Tied into this point, I like how Scott discourages big dreaming from the point of view that when you try to solve too big a problem, you’ll normally fail since you don’t have the resources to tackle it – eg don’t reinvent say ecommerce platforms with complex software, instead create an online video-driven course on how to build online stores using WordPress (as an example!).
Already have something you are ridiculously good at and you actually know how to transfer your knowledge and teach the topic? You, my friend, are halfway there to becoming a course writer for some very popular websites. Online courses have become a real hit and have taken off in sense of popularity lately, as people are starting to understand more and more that it’s not always about diplomas and which school you went to.
Bryan said, "People who have become very wealthy through business have gotten very good at leveraging their time in their pursuit of creating value. They've done that by first creating value, and then automating the process of creating value, so they can scale and provide even more value to more and more people. But it starts with the fact that they already understand how to create value. They understand it so well, that they're able to create that value and then automate and scale the process of creating more of it.

This startup work is something that anyone involved in establishing passive income will admit requires some serious elbow grease. It’s the great exception to the whole notion of “passive” income in that it’s decidedly not passive. And for the most part, this is acceptable. People seem to get on board with this idea. “Hey, if I just buckle down and do a bunch of work right now, I’ll be able to sit back and enjoy the fruits of my labor later.” It’s a simple enough concept.

I read from the publishing blogs that having a great cover and a great book summary on Amazon was critical. So I worked with Matt Chase, who is an amazingly talented artist/designer, to have the cover designed. People love the cover and I think it’s a huge differentiator for my book. You can reach out to him at http://chasematt.com/ if you’re interested in working with him.


Draft your first five posts. I like to have a few posts ready at launch time for a new blog. Do not write a generic "welcome to my blog" post to kick it off. Blah. What does that really offer? Nothing. Put up a temporary post if the site is up pre-launch if you want to build some anticipation, but if you're ready for launch now then get right down to business.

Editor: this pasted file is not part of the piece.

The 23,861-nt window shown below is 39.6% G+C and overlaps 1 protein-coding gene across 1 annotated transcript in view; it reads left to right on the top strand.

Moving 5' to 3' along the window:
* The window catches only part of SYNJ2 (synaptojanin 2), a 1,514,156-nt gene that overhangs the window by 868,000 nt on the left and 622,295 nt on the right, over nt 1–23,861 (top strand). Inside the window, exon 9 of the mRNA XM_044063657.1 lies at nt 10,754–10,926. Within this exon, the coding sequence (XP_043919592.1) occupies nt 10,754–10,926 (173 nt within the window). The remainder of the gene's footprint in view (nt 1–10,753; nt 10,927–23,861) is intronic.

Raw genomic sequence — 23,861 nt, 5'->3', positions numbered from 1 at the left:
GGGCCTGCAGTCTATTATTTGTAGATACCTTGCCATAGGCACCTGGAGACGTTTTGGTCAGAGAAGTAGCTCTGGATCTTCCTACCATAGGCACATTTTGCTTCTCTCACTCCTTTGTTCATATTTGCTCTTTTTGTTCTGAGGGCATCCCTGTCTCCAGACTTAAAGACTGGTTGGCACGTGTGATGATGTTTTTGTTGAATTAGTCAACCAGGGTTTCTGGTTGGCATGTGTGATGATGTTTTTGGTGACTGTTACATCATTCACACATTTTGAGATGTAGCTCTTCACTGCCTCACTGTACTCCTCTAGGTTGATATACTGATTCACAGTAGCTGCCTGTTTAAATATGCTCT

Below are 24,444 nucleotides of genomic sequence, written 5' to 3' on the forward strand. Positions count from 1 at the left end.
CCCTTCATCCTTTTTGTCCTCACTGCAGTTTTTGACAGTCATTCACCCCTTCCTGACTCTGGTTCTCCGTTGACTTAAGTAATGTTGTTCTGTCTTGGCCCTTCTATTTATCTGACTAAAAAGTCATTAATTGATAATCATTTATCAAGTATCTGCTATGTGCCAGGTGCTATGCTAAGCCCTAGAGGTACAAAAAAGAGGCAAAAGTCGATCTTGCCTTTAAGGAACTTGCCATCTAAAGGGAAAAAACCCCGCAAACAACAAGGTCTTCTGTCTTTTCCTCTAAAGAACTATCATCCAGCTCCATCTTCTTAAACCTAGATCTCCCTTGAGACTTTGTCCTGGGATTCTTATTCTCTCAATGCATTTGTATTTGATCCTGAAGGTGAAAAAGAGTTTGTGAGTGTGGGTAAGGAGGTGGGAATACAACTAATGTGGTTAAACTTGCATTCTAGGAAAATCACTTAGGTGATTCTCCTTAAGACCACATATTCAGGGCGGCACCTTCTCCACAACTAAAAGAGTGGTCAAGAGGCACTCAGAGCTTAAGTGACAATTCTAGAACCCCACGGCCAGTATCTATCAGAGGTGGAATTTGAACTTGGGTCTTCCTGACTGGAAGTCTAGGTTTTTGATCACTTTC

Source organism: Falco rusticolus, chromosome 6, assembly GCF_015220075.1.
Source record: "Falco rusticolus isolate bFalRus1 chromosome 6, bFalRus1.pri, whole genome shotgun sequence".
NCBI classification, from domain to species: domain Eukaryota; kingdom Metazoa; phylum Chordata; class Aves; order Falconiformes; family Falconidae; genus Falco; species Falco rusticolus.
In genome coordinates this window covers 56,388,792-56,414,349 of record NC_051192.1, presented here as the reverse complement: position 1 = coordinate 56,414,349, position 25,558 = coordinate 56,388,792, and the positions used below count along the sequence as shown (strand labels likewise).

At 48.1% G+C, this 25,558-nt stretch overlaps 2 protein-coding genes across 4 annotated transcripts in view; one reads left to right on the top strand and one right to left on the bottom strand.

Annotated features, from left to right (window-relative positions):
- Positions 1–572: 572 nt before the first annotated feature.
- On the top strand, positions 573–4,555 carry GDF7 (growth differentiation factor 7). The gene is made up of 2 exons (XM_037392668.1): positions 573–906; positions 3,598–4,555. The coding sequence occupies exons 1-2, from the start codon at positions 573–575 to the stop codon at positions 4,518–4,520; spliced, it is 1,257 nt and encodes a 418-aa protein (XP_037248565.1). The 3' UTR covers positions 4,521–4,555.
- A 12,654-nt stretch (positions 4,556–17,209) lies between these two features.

The net operating income is the amount of money that has been made once all of the person’s expenses have been subtracted from it. For instance, in order for an author to determine his net operating income, he would have to deduct the costs involved in creating the book from the amount that he earned. Designing the book cover, editing the book, and publishing the book are all examples of these kinds of expenses.
In the blogging world it’s common to hear other bloggers talking about ways to make income. One of those ways is by using affiliate links. An affiliate link is a link with a tracking code; when a person clicks on that link and buys the product you get a commission on that purchase. Affiliate links are a great way to make passive income (see how much I make with affiliate income per month.)
The downside is the content may not be on your niche. If you’re lucky like I was with the history niche, there will be others who write on similar, complimentary topics. There was one history writer who covered mostly the Wars of the Roses, while I covered the Tudors and the Stuarts. We worked together quite well to help grow each other’s audiences.

I would factor it in as a bridge gap. If you plan to keep doing it for 5 years, count it at 100% for those years. Then look at what the compound growth of your investments would be in 5 years, and calculate based on that number. I’m doing a beta version of a new course about mini-retirements right now with 25 people. And a lot of people are in your same boat, close to FI but not quite. So we work on different ways to organize the buckets of income to fill the gap for either a gap year, or semi-retirement. And create an array of backup options. 🙂


I would consider it 50% passive because the portion that generates money from ads occurs at any time. I guess you could also view it as an upfront time investment, but now that you have a following, I’d imagine a lot of the passive portion of the earnings would still come through viewers even if you decided to take some time off blogging! Reading some of the comments here though (traffic dropoff), I guess it is less passive than 50%.
Residual income will continue beyond a specified earnings horizon depending on the fortunes of the industry, as well as on the sustainability of a specific firm's competitive prospects over the longer term. The projected rate at which residual income is expected to fade over the life cycle of the firm is captured by a persistence factor, w, which is between zero and one.
Residual income is income that a person continues to make after the work he has put into a project has been completed. Residual income is different from linear income in that linear income refers to someone’s salary. Salaries are paid based on the number of hours someone works in the present, rather than the royalties someone can earn on work that was done in the past. To explore this concept, consider the following residual income definition.

This lesson of repackaging, proved transformational for my second information product all those years ago.  I took a treasure trove of writing and turned it into several multimedia forms, including audio and video.  I was then able to sell the course as a multimedia driven training program.  It allowed me to charge 4 times the price (of an already expensive ebook), and dramatically boost conversions.
×